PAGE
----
Poem-a-Day 2017 Writer’s Digest Challenge #22. Theme: Fable

This was a piece to a longer poem (“Strolling Across Campus on a Monday Afternoon”), which is known as a “walking poem.”  My poetry professor had our class go outside and just record our observations in our journal.  We had to choose a line from Anne Waldman’s “Fast Speaking Woman” at random (the equivalent of flipping through a telephone book and blindly putting our finger on a name), and implement it (though I did not include it today).

Since it is Earth Day, I thought this would be perfect, because in Mormon mythology/doctrine (depending on your perspective), they believe in a Heavenly Father and a Heavenly Mother, which makes sense, as in Genesis 1:26, it reads:  And God said, Let us make man in our image, after our likeness.

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Our Heavenly Lineage

The sun is like Mother Nature kissing me,
the breeze,
the brushing of her hair as she does so,
blessing me.

I think of the blue God,
the green Goddess,
coexisting—
our ecological parents—
for are not humans merely water and earth,
fused with a touch of the Divine?

http://www.writersdigest.com/whats-new/2017-april-pad-challenge-day-22

Poem-a-Day 2017 Writer’s Digest Challenge #13. Theme: Family

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Family, Defined

“…no other success can compensate for failure in the home.”
–David O. McKay, the Ninth President of the Church of Jesus Christ of Latter-day Saints

For the Mormons,
it was the path to salvation.

For the Christians,
it was till death.

For those without,
it was friends.

For those with bad ones,
it was never again.

For those with good ones,
it was often history, repeated.

For me,
it was all of these things
and none of these things.

http://www.writersdigest.com/whats-new/2017-april-pad-challenge-day-13

Poem-a-Day 2017 Writer’s Digest Challenge #1. Theme: Reminiscing

This “personal geography” poem was originally named, “Life, in Five Acts” (like a Shakespearean play).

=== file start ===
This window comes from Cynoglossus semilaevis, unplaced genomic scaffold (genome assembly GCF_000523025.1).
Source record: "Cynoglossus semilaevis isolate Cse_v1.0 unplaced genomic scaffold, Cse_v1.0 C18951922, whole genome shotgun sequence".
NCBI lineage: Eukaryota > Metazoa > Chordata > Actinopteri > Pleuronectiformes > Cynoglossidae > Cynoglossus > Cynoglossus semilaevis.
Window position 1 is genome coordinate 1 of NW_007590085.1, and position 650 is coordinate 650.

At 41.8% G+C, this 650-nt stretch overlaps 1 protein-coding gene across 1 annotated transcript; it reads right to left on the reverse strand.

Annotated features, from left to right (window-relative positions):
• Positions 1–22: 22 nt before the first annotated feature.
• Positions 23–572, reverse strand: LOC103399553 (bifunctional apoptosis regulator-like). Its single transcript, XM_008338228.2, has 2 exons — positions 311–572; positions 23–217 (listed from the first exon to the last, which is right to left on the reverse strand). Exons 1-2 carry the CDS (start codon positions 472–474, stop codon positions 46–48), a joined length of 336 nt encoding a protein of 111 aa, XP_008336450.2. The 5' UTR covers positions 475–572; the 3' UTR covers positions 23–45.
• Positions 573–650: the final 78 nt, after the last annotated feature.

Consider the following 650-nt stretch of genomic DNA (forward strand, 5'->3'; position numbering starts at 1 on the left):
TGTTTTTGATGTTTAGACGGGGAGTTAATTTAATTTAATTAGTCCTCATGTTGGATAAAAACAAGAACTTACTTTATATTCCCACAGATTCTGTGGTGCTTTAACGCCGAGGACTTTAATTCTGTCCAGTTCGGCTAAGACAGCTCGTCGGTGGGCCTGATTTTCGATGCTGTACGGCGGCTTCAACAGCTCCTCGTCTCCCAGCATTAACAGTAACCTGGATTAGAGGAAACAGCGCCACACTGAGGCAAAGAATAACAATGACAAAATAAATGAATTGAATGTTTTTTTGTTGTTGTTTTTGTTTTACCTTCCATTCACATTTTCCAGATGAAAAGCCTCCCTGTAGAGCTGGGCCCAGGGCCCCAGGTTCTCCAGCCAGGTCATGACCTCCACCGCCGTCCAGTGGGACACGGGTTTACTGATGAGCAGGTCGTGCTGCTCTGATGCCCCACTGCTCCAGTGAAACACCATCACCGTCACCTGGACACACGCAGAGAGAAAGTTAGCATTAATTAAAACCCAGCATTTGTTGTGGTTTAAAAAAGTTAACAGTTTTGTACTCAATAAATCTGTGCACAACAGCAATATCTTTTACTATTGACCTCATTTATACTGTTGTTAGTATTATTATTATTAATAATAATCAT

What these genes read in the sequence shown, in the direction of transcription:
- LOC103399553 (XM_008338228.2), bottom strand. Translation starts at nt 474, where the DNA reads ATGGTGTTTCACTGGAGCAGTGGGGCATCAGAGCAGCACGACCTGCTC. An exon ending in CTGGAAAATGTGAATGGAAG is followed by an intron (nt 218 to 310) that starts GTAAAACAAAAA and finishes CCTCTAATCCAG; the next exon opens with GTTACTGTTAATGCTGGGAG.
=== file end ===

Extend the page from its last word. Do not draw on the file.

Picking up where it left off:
The stanzas below were merely abstract introductions to much longer stanzas of a seven-page, narrative poem.

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Timeline

Spain: 1987
I lost half a sense,
which may have saved all the rest.

Saved: 1996
I lived with myself,
and knew not who I was.

Montana: 2003
I was Molly Mormon,
looking for Peter Priesthood.

Utah: 2004
I lost my faith,
but reclaimed my creativity.

Brian: 2013
And so a woman must leave her family
to create one of her own.

Hannah: 2013
I led her to milk,
but she would not drink.

College: 2014
I feared our future,
so I changed my present.

http://www.writersdigest.com/whats-new/2017-april-pad-challenge-day-1

#Fiction Friday: #Micropoetry from the Book

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Because Patrick was not,
David was,
& because I loved what David was,
I wondered if that made me a murderer
in my heart.

I was the result not of 2 people
who fell in love in passionate spontaneity,
but of 2 who were foreordained
to “take one another to spouse.”

When my father had passed away,
Mother’s faith had passed away,
& I had been brought up to go my own way.

I saw Elder Johnson as a brother,
Elder Roberts as a beloved–
as spoken in the Song of Solomon–
but the Sisters as anything but.

She had the body of a retired ballerina,
a toothpaste-commercial smile,
& an All-American youthfulness
that made her competition for me.

#Fiction Friday: #Novelines from the Book

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The distinguished-looking man sat with the woman who would pull the thread that would help me come apart at the seams through an unholy act.

Sister Wiley wore a mask of syrupy sweetness, but the mask didn’t cover her eyes that emitted a cold, calculating glare.

Glancing in Sister Wiley’s direction I saw, as she looked at Mother, something that resembled fear, for Mother’s new faith overshone her old one.

Like the kapps Mennonite women wore, both sexes wore sacred garments under their clothes, where only God could see them.

Mother had never had any use for girlfriends before, & I wondered why she had let Sister Wiley choose to be hers.

I saw something in Elder Roberts then that I often saw in David: tolerance; but it would fail him when I needed it most.

Sister Wiley watched us from across the room, plucking a prune from a pewter platter & taking a bite, smiling that Mona Lisa smile.